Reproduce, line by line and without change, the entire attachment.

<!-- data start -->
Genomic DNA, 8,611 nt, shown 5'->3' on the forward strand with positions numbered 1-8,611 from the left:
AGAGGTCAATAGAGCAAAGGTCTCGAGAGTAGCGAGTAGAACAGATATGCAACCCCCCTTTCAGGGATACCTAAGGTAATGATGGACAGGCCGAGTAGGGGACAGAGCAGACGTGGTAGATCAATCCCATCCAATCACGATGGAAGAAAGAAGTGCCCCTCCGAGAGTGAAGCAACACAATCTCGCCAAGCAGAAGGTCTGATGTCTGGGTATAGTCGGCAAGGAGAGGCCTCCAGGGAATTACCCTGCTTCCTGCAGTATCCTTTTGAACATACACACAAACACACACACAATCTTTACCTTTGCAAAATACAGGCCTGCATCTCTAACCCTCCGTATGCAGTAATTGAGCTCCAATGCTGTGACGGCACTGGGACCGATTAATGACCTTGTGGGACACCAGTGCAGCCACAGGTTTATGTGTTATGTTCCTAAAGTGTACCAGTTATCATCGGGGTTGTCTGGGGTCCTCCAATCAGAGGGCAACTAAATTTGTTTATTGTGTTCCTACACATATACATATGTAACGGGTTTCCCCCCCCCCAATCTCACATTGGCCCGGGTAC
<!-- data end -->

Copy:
Genomic DNA, 8,611 nt, shown 5'->3' on the forward strand with positions numbered 1-8,611 from the left:
AGAGGTCAATAGAGCAAAGGTCTCGAGAGTAGCGAGTAGAACAGATATGCAACCCCCCTTTCAGGGATACCTAAGGTAATGATGGACAGGCCGAGTAGGGGACAGAGCAGACGTGGTAGATCAATCCCATCCAATCACGATGGAAGAAAGAAGTGCCCCTCCGAGAGTGAAGCAACACAATCTCGCCAAGCAGAAGGTCTGATGTCTGGGTATAGTCGGCAAGGAGAGGCCTCCAGGGAATTACCCTGCTTCCTGCAGTATCCTTTTGAACATACACACAAACACACACACAATCTTTACCTTTGCAAAATACAGGCCTGCATCTCTAACCCTCCGTATGCAGTAATTGAGCTCCAATGCTGTGACGGCACTGGGACCGATTAATGACCTTGTGGGACACCAGTGCAGCCACAGGTTTATGTGTTATGTTCCTAAAGTGTACCAGTTATCATCGGGGTTGTCTGGGGTCCTCCAATCAGAGGGCAACTAAATTTGTTTATTGTGTTCCTACACATATACATATGTAACGGGTTTCCCCCCCCCCAATCTCACATTGGCCCGGGTAC